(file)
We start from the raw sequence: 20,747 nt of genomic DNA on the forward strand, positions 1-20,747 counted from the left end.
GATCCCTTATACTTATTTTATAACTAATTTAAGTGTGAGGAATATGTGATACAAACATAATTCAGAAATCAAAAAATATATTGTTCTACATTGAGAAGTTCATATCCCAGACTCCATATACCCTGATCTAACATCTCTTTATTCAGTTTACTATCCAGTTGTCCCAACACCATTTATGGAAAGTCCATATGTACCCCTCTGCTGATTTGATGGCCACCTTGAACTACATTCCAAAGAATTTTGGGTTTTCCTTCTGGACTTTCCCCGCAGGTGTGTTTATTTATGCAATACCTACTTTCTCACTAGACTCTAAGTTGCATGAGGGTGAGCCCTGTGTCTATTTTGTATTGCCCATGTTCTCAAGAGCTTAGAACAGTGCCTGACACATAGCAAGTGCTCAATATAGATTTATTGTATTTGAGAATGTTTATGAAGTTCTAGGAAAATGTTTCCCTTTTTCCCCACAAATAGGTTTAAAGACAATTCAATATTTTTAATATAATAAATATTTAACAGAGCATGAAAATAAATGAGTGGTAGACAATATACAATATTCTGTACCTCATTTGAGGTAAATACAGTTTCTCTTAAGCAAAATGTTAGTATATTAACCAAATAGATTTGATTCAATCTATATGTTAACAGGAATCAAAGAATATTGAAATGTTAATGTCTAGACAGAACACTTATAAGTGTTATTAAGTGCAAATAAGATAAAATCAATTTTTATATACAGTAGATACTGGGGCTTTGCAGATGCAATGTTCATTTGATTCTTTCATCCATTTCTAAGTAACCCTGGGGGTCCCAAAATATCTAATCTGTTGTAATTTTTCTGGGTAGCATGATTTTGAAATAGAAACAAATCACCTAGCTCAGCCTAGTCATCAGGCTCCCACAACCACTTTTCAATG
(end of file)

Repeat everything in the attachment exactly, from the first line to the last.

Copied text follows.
We start from the raw sequence: 20,747 nt of genomic DNA on the forward strand, positions 1-20,747 counted from the left end.
GATCCCTTATACTTATTTTATAACTAATTTAAGTGTGAGGAATATGTGATACAAACATAATTCAGAAATCAAAAAATATATTGTTCTACATTGAGAAGTTCATATCCCAGACTCCATATACCCTGATCTAACATCTCTTTATTCAGTTTACTATCCAGTTGTCCCAACACCATTTATGGAAAGTCCATATGTACCCCTCTGCTGATTTGATGGCCACCTTGAACTACATTCCAAAGAATTTTGGGTTTTCCTTCTGGACTTTCCCCGCAGGTGTGTTTATTTATGCAATACCTACTTTCTCACTAGACTCTAAGTTGCATGAGGGTGAGCCCTGTGTCTATTTTGTATTGCCCATGTTCTCAAGAGCTTAGAACAGTGCCTGACACATAGCAAGTGCTCAATATAGATTTATTGTATTTGAGAATGTTTATGAAGTTCTAGGAAAATGTTTCCCTTTTTCCCCACAAATAGGTTTAAAGACAATTCAATATTTTTAATATAATAAATATTTAACAGAGCATGAAAATAAATGAGTGGTAGACAATATACAATATTCTGTACCTCATTTGAGGTAAATACAGTTTCTCTTAAGCAAAATGTTAGTATATTAACCAAATAGATTTGATTCAATCTATATGTTAACAGGAATCAAAGAATATTGAAATGTTAATGTCTAGACAGAACACTTATAAGTGTTATTAAGTGCAAATAAGATAAAATCAATTTTTATATACAGTAGATACTGGGGCTTTGCAGATGCAATGTTCATTTGATTCTTTCATCCATTTCTAAGTAACCCTGGGGGTCCCAAAATATCTAATCTGTTGTAATTTTTCTGGGTAGCATGATTTTGAAATAGAAACAAATCACCTAGCTCAGCCTAGTCATCAGGCTCCCACAACCACTTTTCAATG